Twin Star Ventures, Inc et al v. Universal Underwriters Insurance Company

Filing 51

ORDER GRANTING IN PART AND DENYING IN PART DEFENDANT'S MOTION FOR SUMMARY JUDGMENT OR, ALTERNATIVELY, PARTIAL SUMMARY JUDGMENT. To the extent Twin Star's claims are based on the Group 1 and Group 2 definitions of injury, Universal Underwrit ers' motion for summary judgment is granted. To the extent Twin Star's claims are based on the Group 3 definition of injury, Universal Underwriters' motion for summary judgment is denied. Signed by Judge Maxine M. Chesney on March 20, 2012. (mmclc1, COURT STAFF) (Filed on 3/20/2012)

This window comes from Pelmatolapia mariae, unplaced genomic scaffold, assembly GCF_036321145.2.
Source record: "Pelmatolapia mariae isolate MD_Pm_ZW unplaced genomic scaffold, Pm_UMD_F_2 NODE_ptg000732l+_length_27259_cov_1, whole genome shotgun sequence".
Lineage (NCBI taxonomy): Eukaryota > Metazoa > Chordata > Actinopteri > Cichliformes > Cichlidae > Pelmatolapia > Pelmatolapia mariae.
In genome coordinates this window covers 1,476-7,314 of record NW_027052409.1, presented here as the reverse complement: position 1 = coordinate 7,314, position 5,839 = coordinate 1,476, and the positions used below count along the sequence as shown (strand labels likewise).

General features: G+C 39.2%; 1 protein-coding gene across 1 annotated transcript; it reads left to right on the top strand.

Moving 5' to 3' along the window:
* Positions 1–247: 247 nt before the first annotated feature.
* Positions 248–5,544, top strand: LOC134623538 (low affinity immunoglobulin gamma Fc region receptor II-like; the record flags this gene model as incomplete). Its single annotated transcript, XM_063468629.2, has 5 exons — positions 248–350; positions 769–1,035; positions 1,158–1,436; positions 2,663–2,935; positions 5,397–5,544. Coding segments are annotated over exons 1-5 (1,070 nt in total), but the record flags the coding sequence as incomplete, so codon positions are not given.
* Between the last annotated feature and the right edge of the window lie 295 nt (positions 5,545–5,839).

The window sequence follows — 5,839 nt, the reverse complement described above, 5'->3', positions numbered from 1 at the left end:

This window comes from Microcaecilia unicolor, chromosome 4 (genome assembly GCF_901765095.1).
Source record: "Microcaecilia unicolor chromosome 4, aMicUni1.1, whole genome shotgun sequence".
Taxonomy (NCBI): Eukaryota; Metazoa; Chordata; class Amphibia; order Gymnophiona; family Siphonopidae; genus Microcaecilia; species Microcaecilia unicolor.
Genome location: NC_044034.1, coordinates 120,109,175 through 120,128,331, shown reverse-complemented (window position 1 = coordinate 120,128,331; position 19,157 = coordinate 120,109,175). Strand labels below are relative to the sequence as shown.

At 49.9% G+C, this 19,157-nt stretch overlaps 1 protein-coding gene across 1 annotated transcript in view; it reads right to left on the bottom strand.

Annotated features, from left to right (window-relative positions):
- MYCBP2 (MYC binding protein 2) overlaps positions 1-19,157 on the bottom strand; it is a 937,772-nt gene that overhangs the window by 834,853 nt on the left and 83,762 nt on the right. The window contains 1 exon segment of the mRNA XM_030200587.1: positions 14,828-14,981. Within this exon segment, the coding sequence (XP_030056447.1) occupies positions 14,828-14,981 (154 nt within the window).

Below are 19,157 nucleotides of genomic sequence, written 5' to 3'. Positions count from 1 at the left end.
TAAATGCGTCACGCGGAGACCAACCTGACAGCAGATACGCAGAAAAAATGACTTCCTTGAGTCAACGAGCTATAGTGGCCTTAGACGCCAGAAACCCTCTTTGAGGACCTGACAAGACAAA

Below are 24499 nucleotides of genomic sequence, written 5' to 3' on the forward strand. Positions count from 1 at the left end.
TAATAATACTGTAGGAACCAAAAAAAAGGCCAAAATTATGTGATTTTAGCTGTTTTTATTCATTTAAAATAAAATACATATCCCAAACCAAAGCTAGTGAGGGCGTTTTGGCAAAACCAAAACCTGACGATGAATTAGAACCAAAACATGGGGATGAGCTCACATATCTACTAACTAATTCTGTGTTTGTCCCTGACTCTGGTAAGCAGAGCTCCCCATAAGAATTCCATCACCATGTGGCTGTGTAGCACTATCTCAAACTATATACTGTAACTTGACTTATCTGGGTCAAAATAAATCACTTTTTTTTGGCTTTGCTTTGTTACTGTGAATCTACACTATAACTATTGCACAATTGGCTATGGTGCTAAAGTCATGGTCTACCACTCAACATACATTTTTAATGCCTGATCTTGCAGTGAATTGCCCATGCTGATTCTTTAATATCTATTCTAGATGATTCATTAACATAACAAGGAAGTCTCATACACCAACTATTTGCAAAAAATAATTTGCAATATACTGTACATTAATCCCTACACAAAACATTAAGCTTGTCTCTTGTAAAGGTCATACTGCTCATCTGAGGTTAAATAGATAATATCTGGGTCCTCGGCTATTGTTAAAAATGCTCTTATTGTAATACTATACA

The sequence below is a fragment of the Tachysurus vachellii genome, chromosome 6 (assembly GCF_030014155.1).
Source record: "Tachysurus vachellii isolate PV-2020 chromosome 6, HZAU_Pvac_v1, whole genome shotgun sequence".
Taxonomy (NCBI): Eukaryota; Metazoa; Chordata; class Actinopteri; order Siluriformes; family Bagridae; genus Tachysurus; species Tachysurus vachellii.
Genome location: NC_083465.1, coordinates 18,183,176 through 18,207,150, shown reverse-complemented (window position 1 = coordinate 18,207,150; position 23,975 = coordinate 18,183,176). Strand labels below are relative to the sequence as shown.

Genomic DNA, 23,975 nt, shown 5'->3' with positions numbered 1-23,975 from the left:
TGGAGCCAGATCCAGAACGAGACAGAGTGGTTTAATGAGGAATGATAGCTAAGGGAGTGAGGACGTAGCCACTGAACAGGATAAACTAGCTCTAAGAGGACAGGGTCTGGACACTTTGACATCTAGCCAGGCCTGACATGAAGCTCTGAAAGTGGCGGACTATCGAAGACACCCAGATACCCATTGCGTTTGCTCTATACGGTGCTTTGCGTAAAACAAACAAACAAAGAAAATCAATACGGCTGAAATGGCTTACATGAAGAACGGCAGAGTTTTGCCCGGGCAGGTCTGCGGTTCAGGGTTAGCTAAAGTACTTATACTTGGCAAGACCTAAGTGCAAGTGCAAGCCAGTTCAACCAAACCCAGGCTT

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1 2 3 4 5 6 7 8 IN THE UNITED STATES DISTRICT COURT 9 FOR THE NORTHERN DISTRICT OF CALIFORNIA For the Northern District of California United States District Court 10 11 TWIN STAR VENTURES, INC., et al., Plaintiffs, 12 13 14 No. 10-4284 MMC ORDER GRANTING IN PART AND DENYING IN PART DEFENDANT’S MOTION FOR SUMMARY JUDGMENT OR, ALTERNATIVELY, PARTIAL SUMMARY JUDGMENT v. UNIVERSAL UNDERWRITERS INSURANCE COMPANY, 15 Defendant. 16 / 17 18 Before the Court is defendant Universal Underwriters Insurance Company’s 19 (“Universal Underwriters”) Motion for Summary Judgment or, in the Alternative, Partial 20 Summary Judgment, filed January 27, 2012. Plaintiffs Twin Star Ventures, Inc., James 21 Earl Cameron, and Joshua Scott Cameron (collectively, “Twin Star”) have filed opposition, 22 to which defendant has replied. Having read and considered the papers filed in support of 23 and in opposition to the motion, the Court rules as follows.1 BACKGROUND 24 25 The following facts are undisputed. 26 During the time period relevant to the instant action, Twin Star was a franchise of 27 Midas International Corporation (“Midas”) and owned several Midas shops, including a 28 1 By order filed February 29, 2012, the Court took the matter under submission. 1 Midas shop in Orange, California. (See Denton Decl. ¶ 1.) Twin Star was insured by 2 Universal Underwriters under a policy in effect from December 1, 2005 to December 1, 3 2006 (“Policy”). (See Lerche Decl. Ex. A.) 4 In 2006, Larry Jarman (“Jarman”), a former employee of Twin Star at its Midas shop 5 in Orange, filed a state court action against Twin Star and other parties (“Underlying 6 Action”). (See Def.’s Req. for Judicial Notice Ex. 3; Pls.’ Req. for Judicial Notice Exs. A, B.) 7 In his first amended complaint, filed April 10, 2006, Jarman alleged seventeen causes of 8 action, asserting, under various legal theories, his entitlement to damages based on the 9 termination of his employment, and further asserting one cause of action titled “Violation of 10 California Penal Code Section 632,” in which he alleged Twin Star improperly recorded 11 certain of his telephone calls. (See Pls.’ Req. for Judicial Notice Ex. A.) With respect to 12 that one cause of action, Jarman alleged that on at least twelve occasions beginning in 13 January 2006 and ending in April 2006, Twin Star “taped” phone calls he answered while at 14 work and then allowed Midas to listen to them. (See id. Ex. A ¶ 200.) According to 15 Jarman, the calls were recorded as part of a Midas program known as “Focus on the 16 Caller,” and he “never signed the Employee Consent form to participate in the Focus on the 17 Caller program,” thereby making the taping of his calls “unlawful.” (See id. Ex. A 18 ¶¶ 200, 203.) On May 15, 2006, Universal Underwriters declined to defend Twin Star 19 against the Underlying Action. (See Lerche Decl. Ex. B at 1.) 20 On June 26, 2006, Jarman filed a third amended complaint,2 in which he alleged 21 fourteen causes of action pertaining to his termination, and realleged his claim for Violation 22 of California Penal Code Section 632. (See Def.s’ Req. for Judicial Notice Ex. 3; Pls.’ Req. 23 for Judicial Notice Ex. B.) On November 2006, Universal Underwriters again declined to 24 defend Twin Star. (See Lerche Decl. Ex. B at 1.) 25 According to Twin Star, it settled the Underlying Action on October 30, 2009. (See 26 27 2 28 Neither party has offered Jarman’s second amended complaint nor discussed its contents. 2 1 Second Amended Compl., filed February 25, 2011, ¶ 13.)3 Twin Star thereafter filed the 2 above-titled action. 3 LEGAL STANDARD 4 Pursuant to Rule 56 of the Federal Rules of Civil Procedure, a court may grant 5 summary judgment “if the movant shows that there is no genuine issue as to any material 6 fact and that the movant is entitled to judgment as a matter of law.” See Fed. R. Civ. P. 7 56(a). 8 The Supreme Court’s 1986 “trilogy” of Celotex Corp. v. Catrett, 477 U.S. 317 (1986), 9 Anderson v. Liberty Lobby, Inc., 477 U.S. 242 (1986), and Matsushita Electric Industrial Co. 10 v. Zenith Radio Corp., 475 U.S. 574 (1986), requires that a party seeking summary 11 judgment show the absence of a genuine issue of material fact. Once the moving party 12 has done so, the nonmoving party must “go beyond the pleadings and by [its] own 13 affidavits, or by the depositions, answers to interrogatories, and admissions on file, 14 designate specific facts showing that there is a genuine issue for trial.” See Celotex, 477 15 U.S. at 324 (internal quotation and citation omitted). “When the moving party has carried 16 its burden under Rule 56[ ], its opponent must do more than simply show that there is some 17 metaphysical doubt as to the material facts.” Matsushita, 475 U.S. at 586. “If the 18 [opposing party’s] evidence is merely colorable, or is not significantly probative, summary 19 judgment may be granted.” Liberty Lobby, 477 U.S. at 249-50 (citations omitted). 20 “[I]nferences to be drawn from the underlying facts,” however, “must be viewed in the light 21 most favorable to the party opposing the motion.” See Matsushita, 475 U.S. at 587 22 (internal quotation and citation omitted). 23 // 24 // 25 26 27 28 3 Neither party, in connection with the instant motion, has offered any evidence regarding the settlement. In a prior filing, the Joint Case Management Statement filed December 30, 2010, the parties jointly stated Twin Star had disclosed to Universal Underwriters that the Underlying Action was settled for $70,000. (See Joint Case Management Statement at 4:19, 5:1-7.) 3 DISCUSSION 1 2 In the operative complaint herein, the Second Amended Complaint (“SAC”), Twin 3 Star alleges that under the terms of the Policy, Universal Underwriters was “obligated to 4 provide [Twin Star] with a defense and indemnification in the [U]nderlying [A]ction” but 5 “refused” to do so. (See SAC ¶¶ 20-21.) Based on said allegation, Twin Star alleges that 6 Universal Underwriters breached the express terms of the Policy and also breached the 7 implied covenant of good faith and fair dealing contained therein. 8 Under California law, “an insurer has a duty to defend an insured if it becomes 9 aware of, or if the third party lawsuit pleads, facts giving rise to the potential for coverage 10 under the insuring agreement.” See Waller v. Truck Ins. Exchange, Inc., 11 Cal. 4th 1, 19 11 (1995). Further, “because current [California] pleading rules liberally allow amendment,” an 12 insured “is entitled to a defense . . . if the complaint might be amended to give rise to a 13 liability that would be covered under the policy.” See Montrose Chemical Corp. v. Superior 14 Court, 6 Cal. 4th 287, 296, 299 (1993). In short, an insurer has a duty to defend unless 15 “the third party complaint can by no conceivable theory raise a single issue which could 16 bring it within the policy coverage.” See Gray v. Zurich Ins. Co., 65 Cal. 2d 263, 275 n.15 17 (1966). 18 The Policy provides, in relevant part, as follows: “We will pay all sums the INSURED 19 legally must pay as DAMAGES (including punitive damages where insurable by law) 20 because of INJURY to which this insurance applies caused by an OCCURRENCE arising 21 out of GARAGE OPERATIONS or AUTO HAZARD.” (See Lerche Decl. Ex. A at 37.) The 22 Policy provides six definitions of “INJURY,” each such definition having a “Group” number. 23 (See id. Ex. A at 38-39.) During the course of discovery in this action, Twin Star has 24 asserted the Underlying Action “triggered coverage under the definition of injury in Group 1, 25 Group 2, and Group 3.” (See id. Ex. C at 6.) 26 In the instant motion, Universal Underwriters argues no potential for coverage 27 existed under any of those definitions of injury. Consequently, Universal Underwriters 28 contends, it had no duty to defend the Underlying Action nor to indemnify Twin Star, and, 4 1 thus, it did not breach any express or implied provision in the Policy. 2 A. Group 1 and Group 2 The “Group 1” definition of injury is “bodily injury, sickness, disease or disability . . . 3 4 or damage to or loss of use of tangible property.” (See id. Ex. A at 38.) The “Group 2” 5 definition of injury is “mental anguish, mental injury, fright, shock, or humiliation, except 6 when arising from DISCRIMINATION.” (See id.) Universal Underwriters contends no potential for coverage existed under the Group 7 8 1 or Group 2 definition of “injury” in light of an exclusion, which Universal Underwriters 9 refers to as the Employer’s Liability Exclusion. Specifically, the Policy provides it “does not 10 apply to . . . INJURY as defined in Groups (1) and (2) to any employees of the INSURED 11 arising out of and in the course of their employment by or on behalf of the INSURED . . . for 12 which the INSURED may be held liable as an employer or in any other capacity.” (See id. 13 Ex. A at 40.) In its opposition, Twin Star states it does “not dispute that the Employer’s 14 Liability Exclusion precludes coverage for Claims” under “Injury Group 1 and Injury Group 15 2.” (See Pls.’ Opp., filed February 10, 2012, at 13:17-19, 13:26-14:2.) Twin Star has thus 16 conceded it is not entitled to coverage under the Group 1 or Group 2 definitions of injury. 17 Accordingly, to the extent Twin Star’s claims are based on the Group 1 or Group 2 18 definition of injury, Universal Underwriters’ motion for summary judgment will be granted. 19 B. Group 3 20 The Group 3 definition of “injury” is “false arrest, false imprisonment, wrongful 21 eviction, wrongful detention, malicious prosecution, abuse of process, libel, slander, 22 defamation of character, private nuisance (except pollution), invasion of the right of 23 possession of personal property[,] common law claims for invasion of the right of privacy.” 24 (See Lerche Decl. Ex. A at Endorsement No. 410.) The Policy also includes the following 25 “exclusion” from coverage under Group 3: “INJURY when a claim for invasion of the right 26 of privacy is a statutory violation.” (See id.) 27 // 28 // 5 1 Twin Star, citing Jarman’s claim alleging invasion of privacy based on Twin Star’s 2 taping of Jarman’s phone calls, argues that Universal Underwriters was required to defend 3 the Underlying Action under the “common law claims for invasion of the right of privacy” 4 definition of injury in Group 3. Universal Underwriters argues it is entitled to summary 5 judgment on all of Twin Star’s claims that are based on the Group 3 definition. Specifically, 6 Universal Underwriters contends, no potential for coverage existed because Jarman failed 7 to allege sufficient facts to state a claim for common law invasion of privacy, and, further, 8 because the Underlying Action, as it pertained to an invasion of privacy, alleged a statutory 9 violation. As discussed below, the Court finds neither of Universal Underwriter’s arguments 10 11 persuasive. First, in determining whether a potential for coverage existed, the test is not whether 12 Jarman alleged facts sufficient to state a claim for relief under a common law theory of 13 invasion of privacy. Rather, the test is whether Jarman’s allegations raised a “potential for 14 coverage,” see Waller, 11 Cal. 4th at 9, i.e, that a common law claim for invasion of privacy 15 could be asserted. See CNA Casualty v. Seaboard Surety Co., 176 Cal. App. 3d 598, 609 16 n.4 (1986) (holding “it is not [the] insurer’s place to analyze and evaluate the underlying 17 claim of liability in order to reject the defense of any claim that is not meritorious”). Here, 18 Jarman’s allegations raised the potential for coverage under Group 3’s inclusion of 19 “common law claims for invasion of the right of privacy,” given that, under California law, 20 the common law tort of invasion of the right to privacy “encompasses . . . unwarranted 21 sensory intrusions such as eavesdropping [and] wiretapping.” See Shulman v. Group W 22 Productions, 18 Cal. 4th 200, 231 (1998); see also CNA Casualty, 176 Cal. App. 3d at 608- 23 09 and n.4 (holding, where policy provided coverage for malicious prosecution claims, 24 insurer had duty to defend underlying antitrust action alleging insured had filed “false, 25 frivolous and sham counterclaims” therein; rejecting insurer’s argument that no duty to 26 defend existed in light of underlying plaintiff’s failure to plead essential element of claim for 27 malicious prosecution). In short, where, as here, a potential for coverage existed, the 28 insurer was obligated to defend, even if it was aware of a “sure-fire” defense to the 6 1 underlying action, such as the “absence of an element of a properly pleaded cause of 2 action.” See CNA Casualty, 176 Cal. App. 3d at 612 n.7 (internal quotation and citation 3 omitted); see also Waller, 11 Cal. 4th at 19 (holding duty to defend “applies even to claims 4 that are groundless, false, or fraudulent”) (internal quotation and citation omitted). Second, the fact that Jarman expressly sought relief for the alleged invasion of 5 6 privacy under a statute, as opposed to the common law, does not defeat Twin Star’s claim 7 that it was entitled to a defense. Had the invasion of privacy claim alleged in the 8 Underlying Action proceeded to judgment on the merits, and had Jarman, at that time, only 9 sought relief under a statute, it would appear that Universal Underwriters would have been 10 relieved of any duty to indemnify Jarman for a resulting judgment in his favor, in light of the 11 exclusion of coverage for statutory claims for invasion of privacy. Nevertheless, the facts 12 alleged in the Underlying Action created at least the potential for coverage, and the 13 possibility existed, at least until the end of any trial, that Jarman could amend to assert a 14 common law invasion of privacy claim. See, e.g., Glaser v. Meyers, 137 Cal. App. 3d 770, 15 773, 776-77 (1983) (affirming order granting plaintiff leave to amend complaint on “last day 16 of trial” to allege new claim; holding “California courts have been extremely liberal in 17 allowing [ ] amendments to conform to proof,” even where amended complaint adds new 18 cause of action, so long as new claim is “on the same general set of facts”). As the 19 California Supreme Court has observed, “the insurer must defend in some lawsuits where 20 liability ultimately fails to materialize; this is one reason why it is often said that the duty to 21 defend is broader than the duty to indemnify.” See Montrose, 6 Cal. 4th at 299; see also 22 Waller, 11 Cal. 4th at 19 (holding duty to defend is “separate from and broader than the 23 insurer’s duty to indemnify”): Gray, 65 Cal. 2d at 272 (holding “carrier’s obligation to 24 indemnify will not be defined until the adjudication of the [underlying] action”). Accordingly, to the extent Twin Star’s claims are based on the Group 3 definition of 25 26 // 27 // 28 // 7 1 injury, Universal Underwriters’ motion for summary judgment will be denied.4 CONCLUSION 2 3 4 5 For the reasons stated above, Universal Underwriters’ motion is GRANTED in part and DENIED in part as follows: 1. To the extent Twin Star’s claims are based on the Group 1 and Group 2 6 definitions of injury, Universal Underwriters’ motion for summary judgment is hereby 7 GRANTED; and 8 9 10 2. To the extent Twin Star’s claims are based on the Group 3 definition of injury, Universal Underwriters’ motion for summary judgment is hereby DENIED. IT IS SO ORDERED. 11 12 Dated: March 20, 2012 MAXINE M. CHESNEY United States District Judge 13 14 15 16 17 18 19 20 21 22 23 24 25 26 27 28 4 In its motion, Universal Underwriters argues that even if it had a duty to defend, it is entitled to summary judgment on Twin Star’s claim for breach of the implied covenant of good faith and fair dealing, for the reason that, according to Universal Underwriters, “there is a genuine dispute as to coverage under the Policy.” (See Def.’s Mot. at 23:13.) Universal Underwriters, however, offers no evidence to support a finding that either a “reasonable factual dispute” over coverage existed, or that Twin Star’s request for coverage implicated “an unsettled area of insurance law.” See Feldman v. Allstate Ins. Co., 322 F.3d 660, 669 (9th Cir. 2003) (identifying circumstances under which “genuine dispute as to coverage” exists, thereby defeating “bad faith” claim by insured). 8